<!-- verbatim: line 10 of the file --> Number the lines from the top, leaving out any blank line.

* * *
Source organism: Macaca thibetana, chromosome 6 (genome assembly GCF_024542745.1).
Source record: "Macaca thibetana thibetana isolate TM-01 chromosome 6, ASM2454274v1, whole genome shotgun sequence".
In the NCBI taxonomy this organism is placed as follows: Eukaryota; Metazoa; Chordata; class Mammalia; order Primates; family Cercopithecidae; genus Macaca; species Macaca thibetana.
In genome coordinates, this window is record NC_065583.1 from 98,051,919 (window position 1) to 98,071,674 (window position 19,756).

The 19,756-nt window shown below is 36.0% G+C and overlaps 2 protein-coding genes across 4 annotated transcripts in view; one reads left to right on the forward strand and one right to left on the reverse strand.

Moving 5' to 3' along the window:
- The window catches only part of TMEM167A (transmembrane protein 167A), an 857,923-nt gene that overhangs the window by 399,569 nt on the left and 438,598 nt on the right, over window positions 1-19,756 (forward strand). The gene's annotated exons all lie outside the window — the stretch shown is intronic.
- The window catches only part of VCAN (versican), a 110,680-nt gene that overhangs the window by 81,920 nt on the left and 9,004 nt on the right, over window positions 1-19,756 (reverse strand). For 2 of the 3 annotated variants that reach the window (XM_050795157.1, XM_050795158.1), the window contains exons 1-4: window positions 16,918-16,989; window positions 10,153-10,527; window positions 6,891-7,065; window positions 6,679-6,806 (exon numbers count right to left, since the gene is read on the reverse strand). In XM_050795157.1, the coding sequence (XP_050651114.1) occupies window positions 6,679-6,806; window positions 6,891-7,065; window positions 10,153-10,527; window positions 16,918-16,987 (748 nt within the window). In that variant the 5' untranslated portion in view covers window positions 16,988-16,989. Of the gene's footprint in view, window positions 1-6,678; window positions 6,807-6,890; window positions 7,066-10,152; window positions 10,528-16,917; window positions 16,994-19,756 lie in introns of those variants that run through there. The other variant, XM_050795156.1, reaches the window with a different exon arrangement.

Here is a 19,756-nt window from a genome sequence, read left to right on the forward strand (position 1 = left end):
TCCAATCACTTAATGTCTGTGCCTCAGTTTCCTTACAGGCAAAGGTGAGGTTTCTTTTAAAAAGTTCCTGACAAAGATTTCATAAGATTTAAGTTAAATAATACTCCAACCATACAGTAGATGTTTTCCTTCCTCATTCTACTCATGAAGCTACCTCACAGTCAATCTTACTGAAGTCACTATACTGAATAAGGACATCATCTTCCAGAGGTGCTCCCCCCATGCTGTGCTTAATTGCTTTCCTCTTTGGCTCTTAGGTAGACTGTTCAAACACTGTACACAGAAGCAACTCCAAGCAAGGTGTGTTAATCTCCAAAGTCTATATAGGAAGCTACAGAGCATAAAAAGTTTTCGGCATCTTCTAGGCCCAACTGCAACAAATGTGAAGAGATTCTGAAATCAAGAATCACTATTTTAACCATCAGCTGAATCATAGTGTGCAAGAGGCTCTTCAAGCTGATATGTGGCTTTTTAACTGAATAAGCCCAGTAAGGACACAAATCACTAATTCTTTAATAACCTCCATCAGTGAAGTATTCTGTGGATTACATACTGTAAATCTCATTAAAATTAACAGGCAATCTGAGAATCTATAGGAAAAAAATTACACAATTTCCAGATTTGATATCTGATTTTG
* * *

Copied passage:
TCCAATCACTTAATGTCTGTGCCTCAGTTTCCTTACAGGCAAAGGTGAGGTTTCTTTTAAAAAGTTCCTGACAAAGATTTCATAAGATTTAAGTTAAATAATACTCCAACCATACAGTAGATGTTTTCCTTCCTCATTCTACTCATGAAGCTACCTCACAGTCAATCTTACTGAAGTCACTATACTGAATAAGGACATCATCTTCCAGAGGTGCTCCCCCCATGCTGTGCTTAATTGCTTTCCTCTTTGGCTCTTAGGTAGACTGTTCAAACACTGTACACAGAAGCAACTCCAAGCAAGGTGTGTTAATCTCCAAAGTCTATATAGGAAGCTACAGAGCATAAAAAGTTTTCGGCATCTTCTAGGCCCAACTGCAACAAATGTGAAGAGATTCTGAAATCAAGAATCACTATTTTAACCATCAGCTGAATCATAGTGTGCAAGAGGCTCTTCAAGCTGATATGTGGCTTTTTAACTGAATAAGCCCAGTAAGGACACAAATCACTAATTCTTTAATAACCTCCATCAGTGAAGTATTCTGTGGATTACATACTGTAAATCTCATTAAAATTAACAGGCAATCTGAGAATCTATAGGAAAAAAATTACACAATTTCCAGATTTGATATCTGATTTTG